M A I N   N E W S

Killer Drain III — Special Tribune Investigation
Toxins infect food chain
Doctors grapple with lead toxicity, DNA damage, cancer
Aditi Tandon
Tribune News Service

Clean Budda Nullah, orders CM

Taking cognizance of The Tribune expose on the indiscriminate discharge of domestic sewage and industrial effluents into Ludhiana’s Budda Nullah, the Punjab CM has issued the following directives:

l Punjab Pollution Control Board (PPCB) to clean the stream on top priority.

l Finance Department to sanction funds required for the project.

l Appeal to industrialists to install effluent treatment plants and minimise the effect of pollutants.

l Department of Science, Technology and Environment to evolve a time-bound strategy and undertake this project as if it were a mission.

l Principal Secretary Technical Education P. Ram to coordinate with NGOs for the Budda Nullah clean-up project.

Ludhiana, August 29
Eesha Sharma had carried toxic lead in her bloodstream for years. But she had no idea the lethal heavy metal – found in generous quantities in the groundwater around Transport Nagar where she lives – was eroding her health till she landed in the ICU of Dayanand Medical College (DMC).

The symptoms included acute abdominal pain and nausea, pointing towards a gastrointestinal problem. But the findings shocked the investigators. Eesha’s blood contained a staggering 70 parts per million (ppm) of poisonous lead – a level much higher than permissible. She was immediately put on drugs – carcinogenic in this case. Though better now, she still suffers recurrent pain. But she doesn’t suffer alone.

Dr Ajit Sud of Gastroenterology Department at DMC says: “We are seeing an increasing number of patients with lead poisoning caused by the industrial pollution of groundwater. In extreme cases, lead can affect the nervous system and cause mental retardation. The situation is serious near Budda Nullah and industrial areas where electroplating and battery manufacturing units are contributing to the pollution load.”

Lead toxicity is just one of the challenges health experts face. The other is the threat of DNA damage and cancers posed by heavy metal (chromium, nickel, cadmium) pollution of water, soil and plants. Budda Nullah pours this polluted water into the Sutlej. The Sutlej further carries it to Harike from where it is sourced for potable and irrigation purposes. The food chain up to Harike is thus infected.

In 2005, a Guru Nanak Dev University study showed how villagers at Mahel, near Amritsar, suffered DNA damage due to exposure to industrial pollutants. Now the Department of Community Medicine at PGI is studying the health of villagers inhabiting the banks of five major drains of Punjab – Budda Nullah in Ludhiana, East Bein and Kala Singha in Jalandhar, Hudiara and Thung Dhab in Amritsar.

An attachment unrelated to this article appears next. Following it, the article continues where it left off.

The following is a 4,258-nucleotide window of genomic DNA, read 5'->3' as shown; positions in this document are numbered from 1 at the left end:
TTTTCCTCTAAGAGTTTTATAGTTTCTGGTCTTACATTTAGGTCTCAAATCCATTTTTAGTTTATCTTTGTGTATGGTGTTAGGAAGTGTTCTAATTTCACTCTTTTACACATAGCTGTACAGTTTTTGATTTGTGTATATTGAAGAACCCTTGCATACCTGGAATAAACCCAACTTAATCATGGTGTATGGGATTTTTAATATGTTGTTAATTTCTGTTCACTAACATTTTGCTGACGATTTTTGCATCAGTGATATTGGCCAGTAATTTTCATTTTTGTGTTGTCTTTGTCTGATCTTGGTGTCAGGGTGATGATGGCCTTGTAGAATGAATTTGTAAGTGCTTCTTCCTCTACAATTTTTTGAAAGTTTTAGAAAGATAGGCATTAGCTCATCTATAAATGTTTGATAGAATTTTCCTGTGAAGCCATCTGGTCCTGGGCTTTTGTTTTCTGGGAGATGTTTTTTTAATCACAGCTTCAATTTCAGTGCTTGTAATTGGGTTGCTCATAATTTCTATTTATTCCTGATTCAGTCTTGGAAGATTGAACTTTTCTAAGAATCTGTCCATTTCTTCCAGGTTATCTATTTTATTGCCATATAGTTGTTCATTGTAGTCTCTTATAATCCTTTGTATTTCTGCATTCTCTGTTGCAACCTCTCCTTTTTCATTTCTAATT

PGI’s Dr J.S. Thakur, says: “We are assessing the chemical composition of effluents in these drains, their water quality and health problems they pose. We are also studying the association of pollutants with genetic disorders, congenital diseases, gastroenteritis and heart problems.”

Back in Ludhiana where Budda Nullah flows like an open sewer, the incidence of respiratory disorders, TB, skin infections and Hepatitis (jaundice and cholera) is very high. Chief Medical Officer, Ludhiana, Dr S.P. Sharma, and Dr Sud both admit: “There is no time of the year when we don’t see patients of Hepatitis. Faecal contamination and infections caused by the disposal of untreated organic waste into Budda Nullah have led to an increase in the cases of diarrhoea and hepatitis. Bacterial infections are also rampant.” City’s domestic sewage has E-Coli and Shigella bacteria, which cause diarrhoea and dysentery.

The problem is exacerbated by blocked sewerage at various places. At Gopal Nagar (Haibowal), sewerage is lying blocked for the past two months. Pigs are thriving, exposing residents to parasitic infections like neurocycticerosis, which can affect the brain, cause seizures and epileptic attacks. Tapeworm disease is also very common.

In Haibowal particularly, faecal contamination is very high. Right now, Chhoti Haibowal has no permanent sewage collection centre where the locality’s waste can be stored before being dumped at the official sites at Jainpur and Tajpur Road. The system of filth collection being poor, waste often lies scattered on roads or dumped along Nullah’s bank, endangering public health.

The main problem is MC’s old and taxed sewerage pipes, which need urgent replacement. Also, drinking water-supply pipes and sewerage pipes run dangerously close to each other. Future erosion can pose health threats when drinking water mixes up with untreated sewage. Dr Sud admits: “The problem must be rectified now.”

But right now lead toxicity is his top concern. The city has 15 battery-manufacturing units; 10 in approved zones. The problem is grave in Transport Nagar along the GT Road, where there are many such units. Dr Pawan Sharma, an industrial consultant and environment expert explains: “During rains, lead dissolves in rainwater and seeps into groundwater through soil. The drinking water is so hard that many residents suffer from calcification, which causes kidney stones. At times, lead oxides get so heavily suspended in the air around Transport Nagar that we can’t even breathe.”

The Punjab Pollution Control Board is aware of the problem. Quaintly, the problem remains.

(To be concluded)





HOME PAGE | Punjab | Haryana | Jammu & Kashmir | Himachal Pradesh | Regional Briefs | Nation | Opinions |
| Business | Sports | World | Mailbag | Chandigarh | Ludhiana | Delhi |
| Calendar | Weather | Archive | Subscribe | Suggestion | E-mail |